They are filled with sensitive nerve endings, which help them detect distances and changes in their surroundings. When tigers hunt, they go for the kill shot: the carotid artery located in the neck. After the tiger’s canines have pierced the artery, the whiskers move forward, encircling the prey’s neck, and determine if the prey’s pulse is gone.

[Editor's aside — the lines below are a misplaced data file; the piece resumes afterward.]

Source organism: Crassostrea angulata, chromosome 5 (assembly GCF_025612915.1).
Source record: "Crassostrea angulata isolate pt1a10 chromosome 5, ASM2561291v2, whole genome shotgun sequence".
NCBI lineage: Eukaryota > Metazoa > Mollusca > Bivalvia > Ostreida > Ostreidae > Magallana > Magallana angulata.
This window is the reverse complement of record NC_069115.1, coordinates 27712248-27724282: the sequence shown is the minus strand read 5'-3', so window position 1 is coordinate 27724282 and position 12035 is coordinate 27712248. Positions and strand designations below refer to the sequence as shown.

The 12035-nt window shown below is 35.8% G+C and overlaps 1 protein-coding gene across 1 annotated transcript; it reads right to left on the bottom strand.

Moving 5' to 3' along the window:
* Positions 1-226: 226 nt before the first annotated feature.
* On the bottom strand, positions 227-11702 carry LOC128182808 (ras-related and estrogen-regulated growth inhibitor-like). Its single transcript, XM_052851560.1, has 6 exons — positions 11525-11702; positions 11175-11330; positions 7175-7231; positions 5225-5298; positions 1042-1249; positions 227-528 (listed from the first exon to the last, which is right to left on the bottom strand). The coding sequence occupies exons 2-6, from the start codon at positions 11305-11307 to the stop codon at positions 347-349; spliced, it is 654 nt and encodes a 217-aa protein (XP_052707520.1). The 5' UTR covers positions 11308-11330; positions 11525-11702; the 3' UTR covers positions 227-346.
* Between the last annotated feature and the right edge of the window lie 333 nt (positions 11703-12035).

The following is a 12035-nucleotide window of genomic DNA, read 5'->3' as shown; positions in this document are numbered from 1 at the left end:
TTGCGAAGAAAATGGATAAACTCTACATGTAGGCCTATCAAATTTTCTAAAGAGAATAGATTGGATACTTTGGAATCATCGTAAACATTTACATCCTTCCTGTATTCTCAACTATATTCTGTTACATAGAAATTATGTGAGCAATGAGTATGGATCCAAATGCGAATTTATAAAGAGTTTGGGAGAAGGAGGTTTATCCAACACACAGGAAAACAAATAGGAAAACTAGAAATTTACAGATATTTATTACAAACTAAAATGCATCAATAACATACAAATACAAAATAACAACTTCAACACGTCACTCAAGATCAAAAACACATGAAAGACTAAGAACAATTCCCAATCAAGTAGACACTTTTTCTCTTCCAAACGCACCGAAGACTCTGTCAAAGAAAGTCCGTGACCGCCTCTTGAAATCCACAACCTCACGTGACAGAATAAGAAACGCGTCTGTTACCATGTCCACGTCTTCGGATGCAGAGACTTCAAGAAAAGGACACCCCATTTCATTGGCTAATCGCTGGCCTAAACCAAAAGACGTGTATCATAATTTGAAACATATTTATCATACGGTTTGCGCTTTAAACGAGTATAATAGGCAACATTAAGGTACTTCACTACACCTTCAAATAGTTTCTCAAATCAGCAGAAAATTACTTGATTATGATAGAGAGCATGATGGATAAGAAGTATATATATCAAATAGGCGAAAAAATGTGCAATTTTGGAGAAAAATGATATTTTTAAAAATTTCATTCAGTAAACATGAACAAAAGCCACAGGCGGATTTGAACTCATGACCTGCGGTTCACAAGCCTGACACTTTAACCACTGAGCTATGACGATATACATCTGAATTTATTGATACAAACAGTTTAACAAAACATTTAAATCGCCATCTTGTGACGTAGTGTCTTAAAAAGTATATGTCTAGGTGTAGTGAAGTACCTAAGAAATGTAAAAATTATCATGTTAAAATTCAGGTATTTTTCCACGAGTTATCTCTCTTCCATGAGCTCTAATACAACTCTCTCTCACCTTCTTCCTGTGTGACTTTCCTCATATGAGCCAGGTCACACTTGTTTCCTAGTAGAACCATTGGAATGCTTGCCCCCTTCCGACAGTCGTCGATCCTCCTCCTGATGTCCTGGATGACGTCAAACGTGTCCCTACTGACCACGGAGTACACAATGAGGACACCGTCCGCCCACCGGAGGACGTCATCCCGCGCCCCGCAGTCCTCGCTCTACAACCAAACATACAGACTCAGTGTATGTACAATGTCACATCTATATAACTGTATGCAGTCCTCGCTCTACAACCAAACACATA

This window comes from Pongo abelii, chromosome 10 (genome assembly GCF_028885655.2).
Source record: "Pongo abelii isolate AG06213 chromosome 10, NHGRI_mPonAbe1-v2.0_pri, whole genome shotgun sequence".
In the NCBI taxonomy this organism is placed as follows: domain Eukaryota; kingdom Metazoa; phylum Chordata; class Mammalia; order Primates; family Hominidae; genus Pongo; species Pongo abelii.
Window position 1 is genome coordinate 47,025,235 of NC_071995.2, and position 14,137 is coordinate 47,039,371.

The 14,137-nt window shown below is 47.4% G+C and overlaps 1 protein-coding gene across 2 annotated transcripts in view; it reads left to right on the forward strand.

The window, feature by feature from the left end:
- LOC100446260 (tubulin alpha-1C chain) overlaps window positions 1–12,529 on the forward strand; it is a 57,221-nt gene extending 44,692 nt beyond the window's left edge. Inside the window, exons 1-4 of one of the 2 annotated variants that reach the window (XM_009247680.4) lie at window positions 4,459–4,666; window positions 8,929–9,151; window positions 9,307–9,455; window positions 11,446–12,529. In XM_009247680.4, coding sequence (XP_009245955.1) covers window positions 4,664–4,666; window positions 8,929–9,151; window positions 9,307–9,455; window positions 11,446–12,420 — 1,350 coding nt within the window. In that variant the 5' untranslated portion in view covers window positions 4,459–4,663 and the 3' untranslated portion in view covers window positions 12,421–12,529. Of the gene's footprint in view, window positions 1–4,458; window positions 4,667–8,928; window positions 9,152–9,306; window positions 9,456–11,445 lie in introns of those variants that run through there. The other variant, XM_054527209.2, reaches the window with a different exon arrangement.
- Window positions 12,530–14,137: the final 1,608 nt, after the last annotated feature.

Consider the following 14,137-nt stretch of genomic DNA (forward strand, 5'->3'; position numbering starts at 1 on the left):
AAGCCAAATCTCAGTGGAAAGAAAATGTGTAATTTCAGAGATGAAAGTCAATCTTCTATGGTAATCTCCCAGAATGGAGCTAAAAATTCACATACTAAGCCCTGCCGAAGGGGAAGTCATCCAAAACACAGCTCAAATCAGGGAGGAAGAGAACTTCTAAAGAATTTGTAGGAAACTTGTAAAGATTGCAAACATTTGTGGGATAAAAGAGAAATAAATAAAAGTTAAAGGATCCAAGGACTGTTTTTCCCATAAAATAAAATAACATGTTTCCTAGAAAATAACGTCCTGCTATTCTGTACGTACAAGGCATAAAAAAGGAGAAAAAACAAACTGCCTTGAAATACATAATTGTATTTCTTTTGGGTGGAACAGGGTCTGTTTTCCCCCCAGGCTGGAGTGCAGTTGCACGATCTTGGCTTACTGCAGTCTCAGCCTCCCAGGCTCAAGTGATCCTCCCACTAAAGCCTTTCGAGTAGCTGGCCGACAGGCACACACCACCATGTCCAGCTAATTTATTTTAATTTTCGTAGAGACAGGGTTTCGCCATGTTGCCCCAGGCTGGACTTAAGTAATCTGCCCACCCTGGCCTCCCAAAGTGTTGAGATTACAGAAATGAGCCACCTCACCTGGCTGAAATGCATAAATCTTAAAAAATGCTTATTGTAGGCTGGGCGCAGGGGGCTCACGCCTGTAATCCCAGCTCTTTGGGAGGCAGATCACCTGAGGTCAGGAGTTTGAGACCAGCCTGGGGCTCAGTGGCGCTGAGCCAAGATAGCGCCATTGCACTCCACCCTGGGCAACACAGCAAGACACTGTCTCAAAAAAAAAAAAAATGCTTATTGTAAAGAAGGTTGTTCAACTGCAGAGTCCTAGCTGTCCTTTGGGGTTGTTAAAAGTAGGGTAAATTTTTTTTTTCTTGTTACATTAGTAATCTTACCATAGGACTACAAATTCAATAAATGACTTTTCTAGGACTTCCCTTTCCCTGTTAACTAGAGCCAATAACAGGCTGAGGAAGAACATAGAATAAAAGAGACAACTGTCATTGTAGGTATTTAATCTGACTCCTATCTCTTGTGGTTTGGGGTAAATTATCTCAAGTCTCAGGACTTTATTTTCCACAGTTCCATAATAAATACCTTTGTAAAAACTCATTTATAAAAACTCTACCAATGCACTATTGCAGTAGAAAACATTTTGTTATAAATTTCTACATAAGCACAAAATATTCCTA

Correction: Contrary to what the Sierra article says, the nerve endings aren't in the whiskers but rather the hair follicles.
David Pescovitz is Boing Boing's co-editor/managing partner. He's also a research director at Institute for the Future. On Instagram, he's @pesco.